Feeds:
Posts
Comments

Posts Tagged ‘conversation’

Fascinating figures recently out from Ofcom. For the first time ever, despite the fact that mobile phone sales are still surging, the time we spend talking on the mobile has actually dropped. So this isn’t just the decline of the landline conversation, which has been happening for a long time. It’s the decline of conversation full-stop, even though it is cheaper and easier than ever before.

Tiffany Jenkins gives the facts:

Have you noticed how little we talk on the telephone, compared to how much we used to? That’s talk; not text. Speak; not message. I rarely pick up the land-line, or my mobile, to dial those with whom I work.

Admittedly, I occasionally call a select group of friends and family, but even these have been filtered down to leave only a few on the line.

More often than not we e-mail each other instead of speaking to one another, or we text and instant message, contacting people through social networking sites. The answerphone is redundant, quiet in the corner. The landline retained only for its internet connection.

These observations are not confined to personal experience. Figures released by Ofcom, earlier this year, showed that the volume of landline calls have gone down dramatically. Last year, they fell by 10 percent. Today, it is surprising when it rings, and when – if ever it does, you are more likely find a salesperson at the end of the line than someone you actually know.

Fixed-line voice calls have been in decline for some time, but what is significant is that there has also been a drop in mobile voice calls.

The figures published by Ofcom show they are on the wane – the overall time spent talking on mobile phones dropped by over 1 per cent in 2011, for the first time ever. My mobile constantly bleeps and buzzes at the sound of new activity, but I hear the ring tone less and less.

People are still communicating, they just don’t do it directly. Instead we are switching to texts, e-mails and online communication of various sorts.

The average UK consumer now sends 50 texts per week which has more than doubled in four years.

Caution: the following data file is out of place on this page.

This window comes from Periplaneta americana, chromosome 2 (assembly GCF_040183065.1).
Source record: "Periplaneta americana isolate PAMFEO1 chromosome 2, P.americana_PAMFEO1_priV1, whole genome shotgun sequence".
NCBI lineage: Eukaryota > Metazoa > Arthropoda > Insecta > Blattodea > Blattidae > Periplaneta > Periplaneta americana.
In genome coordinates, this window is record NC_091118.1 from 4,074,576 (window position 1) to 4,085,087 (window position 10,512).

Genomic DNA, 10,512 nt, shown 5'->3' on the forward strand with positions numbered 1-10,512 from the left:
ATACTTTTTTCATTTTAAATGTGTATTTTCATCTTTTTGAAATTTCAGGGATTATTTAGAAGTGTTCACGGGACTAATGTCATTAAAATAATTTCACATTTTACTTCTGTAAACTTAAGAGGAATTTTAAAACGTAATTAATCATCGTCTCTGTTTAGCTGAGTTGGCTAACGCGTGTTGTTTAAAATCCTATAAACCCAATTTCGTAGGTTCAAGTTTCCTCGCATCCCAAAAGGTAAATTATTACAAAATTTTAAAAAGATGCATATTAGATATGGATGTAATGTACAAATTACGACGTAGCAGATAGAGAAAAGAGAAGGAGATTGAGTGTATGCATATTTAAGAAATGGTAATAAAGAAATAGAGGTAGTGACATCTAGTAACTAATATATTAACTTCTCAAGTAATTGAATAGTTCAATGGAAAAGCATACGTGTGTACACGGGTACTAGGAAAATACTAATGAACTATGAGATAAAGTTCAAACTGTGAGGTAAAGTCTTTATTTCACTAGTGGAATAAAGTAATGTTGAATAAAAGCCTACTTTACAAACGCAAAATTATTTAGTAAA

What does it all mean? Jenkins reflects:

Developments in technology allow us to get in touch whenever, quickly, cheaply, and apparently efficiently, but separated at a distance. It isn’t face to face, nor on an open line. Walking into a once noisy office recently, where I used to work, I found that everyone was silently typing away. They were interacting with each other – and others – but though the internet. Text based communications and the computer are acting as a chaperone [...].

This connection at a distance concerns me. Why does it feel too intimate to call someone without an arrangement? What is so scary about an open line? And why do we need to be constantly in touch, but with technology coming between us, putting us at arms – or rather text – length?

And she writes about Sherry Turkle, professor of social sciences at Massachusetes Institute of Technology, who makes some pertinent points in her book Alone Together: Why We Expect More from Technology and Less from Each Other (which I haven’t yet read).

Her central point is that we are turning to technology to fill an emotional void and desire for intimacy, but that it in fact creates a new solitude. “Connectivity offers the illusion of companionship without the demands of friendship”, she says.

That we seek intimacy in technology, and not with each other, suggests that we are too fearful of real-life connections, relying on technology as a shield. We are turning away from one another, typing away in isolation, and developing virtual connections, because it feels safer than speaking in person. But we cannot make friends, or sustain relationships without commitment, without exposing our true selves.